enviornamental movements

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It is a type of social movements that involves an array of individuals ,groups and coalitions that perceive a common interest in environmental policies and practices.Major environmental movements in India are:Chipko movement, Appiko movement, Narmada Bachavo Andolan, Save Salient Valley, Anti Plachimada Movement, Anti Endosulfan movement

CHIPKO MOVEMENTIn the 1970, an organized resistance to the destruction of forests spread through India and came to be known as the Chipko movement

The Chipko movement started in the state of Rajasthan. Amrita Devi with 84 villagers risked their lives to protect the forest trees from being felled on the order of the maharaja (king).In Khejarli village, 363 Bishnois died in 1730 AD while protecting green Khejri that are considered sacred by the community. Gradually, a rising awareness of the ecological crisis, which came from an immediate loss of livelihood caused by it, resulted in the growth of political activism in the region.

Both female and male activists did play pivotal roles in the movement including Gaura Devi, Sudesha Devi, Bachni Devi, Chandi Prasad Bhatt, Sundarlal Bahuguna, Govind Singh Rawat, Dhoom Singh Neji, Shamsher Singh Bisht and Ghanasyam Raturi, the Chipko poet, whose songs echo throughout the Himalayas.


(NBA) is a social movement consisting of adivasis, farmers, environmentalists and human rights activists against a number of large dams being built across the Narmada River, which flows through the states of Gujarat, Madhya Pradesh and Maharashtra, all in India.



Sarovar Dam in Gujarat is one of the biggest dams on the river and was one of the first focal points of the movement. It is one of the many dams under the Narmada Dam Project. The main aim of the project is to provide irrigation and electricity to people in these states.Their mode of campaign includes court actions, hunger strikes, rallies, and garnering support from notable film and art personalities. Narmada Bachao Andolan, with its leading spokespersons Medha Patkar and Baba Amte, received the Right Livelihood Award in 1991.


The Anti-Coca Cola StrugglePlachimada is a little hamlet in Palakkad District, which is known as the rice bowl of Kerala. The majority of the population consists of adivasis. The primary occupation is agriculture. About 80% of the villagers are engaged in agricultural labour, with 20% engaged in other labour activities.

In March 2000, Coca Cola, under its Indian subsidiary Hindustan Coca Cola Beverages Private Limited commenced operations at its bottling plant at Plachimada, in the southern state of Kerala. Over the next few years, the area surrounding the plant began to feel the plants hazardous effects, as groundwater was contaminated and toxic waste released. That followed was a long struggle by the people of Plachimada, interest groups, and NGOs, leading to the eventual shutdown of operations at the plant.

SAVE SILENT VALLEY MOVEMENTSave Silent Valley was a social movement aimed at the protection of Silent Valley, an evergreen tropical forest in the Palakkad district of Kerala, India. It was started in 1973 to save the Silent Valley Reserve Forest from being flooded by a hydroelectric project. The valley was declared as Silent Valley National Park in 1984.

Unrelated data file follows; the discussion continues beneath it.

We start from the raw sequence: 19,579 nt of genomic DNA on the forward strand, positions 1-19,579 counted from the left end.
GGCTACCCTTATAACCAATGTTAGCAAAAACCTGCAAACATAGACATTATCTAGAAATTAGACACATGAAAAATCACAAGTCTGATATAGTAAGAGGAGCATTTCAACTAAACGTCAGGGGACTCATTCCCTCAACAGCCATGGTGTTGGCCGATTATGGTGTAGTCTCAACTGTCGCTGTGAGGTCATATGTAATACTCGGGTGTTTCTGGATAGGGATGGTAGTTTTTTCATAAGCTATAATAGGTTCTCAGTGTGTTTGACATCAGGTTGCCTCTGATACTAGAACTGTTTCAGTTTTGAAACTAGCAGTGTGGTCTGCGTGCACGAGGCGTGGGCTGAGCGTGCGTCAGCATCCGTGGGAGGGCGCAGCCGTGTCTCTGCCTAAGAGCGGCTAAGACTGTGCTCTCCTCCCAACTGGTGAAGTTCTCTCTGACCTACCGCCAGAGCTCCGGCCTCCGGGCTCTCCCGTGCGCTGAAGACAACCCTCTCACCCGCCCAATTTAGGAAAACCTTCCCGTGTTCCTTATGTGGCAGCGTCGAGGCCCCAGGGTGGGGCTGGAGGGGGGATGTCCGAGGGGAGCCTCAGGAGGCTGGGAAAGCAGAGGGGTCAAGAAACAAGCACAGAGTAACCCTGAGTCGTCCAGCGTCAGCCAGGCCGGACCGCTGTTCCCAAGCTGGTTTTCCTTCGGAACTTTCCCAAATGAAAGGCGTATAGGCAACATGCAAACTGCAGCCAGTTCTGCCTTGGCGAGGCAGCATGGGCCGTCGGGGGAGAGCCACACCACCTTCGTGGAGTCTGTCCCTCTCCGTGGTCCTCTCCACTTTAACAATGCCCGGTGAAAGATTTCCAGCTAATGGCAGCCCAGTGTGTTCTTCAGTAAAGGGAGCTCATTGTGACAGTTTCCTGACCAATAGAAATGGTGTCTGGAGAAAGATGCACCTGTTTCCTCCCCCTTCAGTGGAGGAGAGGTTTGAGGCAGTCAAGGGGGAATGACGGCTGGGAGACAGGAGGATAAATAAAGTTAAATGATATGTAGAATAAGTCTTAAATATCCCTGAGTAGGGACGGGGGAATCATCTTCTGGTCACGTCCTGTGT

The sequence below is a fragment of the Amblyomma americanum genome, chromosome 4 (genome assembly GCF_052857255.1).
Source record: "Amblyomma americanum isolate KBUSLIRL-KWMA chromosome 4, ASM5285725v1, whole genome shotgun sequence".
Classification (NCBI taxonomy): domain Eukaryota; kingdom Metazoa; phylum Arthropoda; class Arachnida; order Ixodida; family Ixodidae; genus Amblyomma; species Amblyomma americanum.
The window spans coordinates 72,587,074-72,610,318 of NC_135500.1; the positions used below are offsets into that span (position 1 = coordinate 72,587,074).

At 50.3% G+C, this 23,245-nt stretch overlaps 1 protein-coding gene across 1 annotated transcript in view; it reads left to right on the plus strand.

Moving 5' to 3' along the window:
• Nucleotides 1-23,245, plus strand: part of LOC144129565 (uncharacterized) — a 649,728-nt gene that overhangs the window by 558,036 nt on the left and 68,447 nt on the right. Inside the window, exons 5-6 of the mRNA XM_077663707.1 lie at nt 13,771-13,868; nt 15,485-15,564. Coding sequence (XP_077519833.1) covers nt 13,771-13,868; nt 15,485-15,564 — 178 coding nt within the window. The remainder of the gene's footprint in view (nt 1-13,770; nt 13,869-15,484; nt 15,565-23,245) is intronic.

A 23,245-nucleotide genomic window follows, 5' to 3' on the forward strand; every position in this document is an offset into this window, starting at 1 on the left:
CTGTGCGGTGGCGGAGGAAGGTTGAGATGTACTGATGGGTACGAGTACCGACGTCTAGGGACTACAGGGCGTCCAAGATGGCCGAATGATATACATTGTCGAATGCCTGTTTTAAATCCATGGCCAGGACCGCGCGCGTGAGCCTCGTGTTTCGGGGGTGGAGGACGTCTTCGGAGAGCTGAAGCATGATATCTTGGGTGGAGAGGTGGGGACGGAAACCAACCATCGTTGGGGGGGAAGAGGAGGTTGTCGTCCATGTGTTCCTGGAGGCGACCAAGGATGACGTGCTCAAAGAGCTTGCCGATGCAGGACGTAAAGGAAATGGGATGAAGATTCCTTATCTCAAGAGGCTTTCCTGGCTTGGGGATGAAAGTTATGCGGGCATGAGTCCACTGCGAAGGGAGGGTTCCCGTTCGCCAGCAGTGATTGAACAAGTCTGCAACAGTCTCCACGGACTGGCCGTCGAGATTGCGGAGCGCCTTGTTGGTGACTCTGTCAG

The Kuntipuzha is a major river that flows 15 km southwest from Silent Valley. It takes its origin in the lush green forests of Silent Valley. In 1928 the Kuntipuzha River was identified as an ideal site for electricity generation. In 1970 K S E B proposes a hydroelectric dam across the Kuntipuzha River that runs through Silent Valley, that will submerge 8.3 sq. km of untouched moist evergreen forest. In February 1973, the Planning Commission approves the project at a cost of about Rs 25 crores.

Silent Valley is home to the largest population of world's rarest and most threatened primates lion-tailed macaque. After the announcement of imminent dam construction the valley became the focal point of Save Silent Valley, India's fiercest environmental debate of the decade. Because of concern about the endangered lion-tailed macaque, the issue was brought to public attention. Romulus Whitaker, founder of the Madras Snake Park and the Madras Crocodile Bank, was probably the first person to draw public attention to the small and remote area.

In 1977 the Kerala Forest Research Institute carried out an ecological impact study of the Silent Valley area and proposed that the area be declared a biosphere reserve.In 1979 the Government of Kerala passed legislation regarding the Silent Valley Protection Area (Protection of Ecological balance Act of 1979) and issued a notification declaring the exclusion of the hydroelectric project area from the proposed national park.

ANTI ENDOSULFAN MOVEMENTEndosulfan was sprayed in the cashew plantations in Kasaragod District since 1976 till 2001 regularly thrice every year.The intensive use of Endosulfan resulted in a chemical disaster.

Endosulfan is a toxic organochloric pesticide of moderate mammalian toxicity which doesnt accumulate in the tissues of man or animals to any significant extent. But diluted Endosulfan is slowly and incompletely absorbed in the GIT of warm blooded animals.

Problems due to endosulfanPuberty delayed in boysGirls attain menarche earlyInfertility among menMenstrual disorders are frequentIt affects kidney and liverBirth defectsLearning disability, low IQ, scholastic backwardness

Even though the protest against Endosulfan still continues ,t he after effects also passes to generations.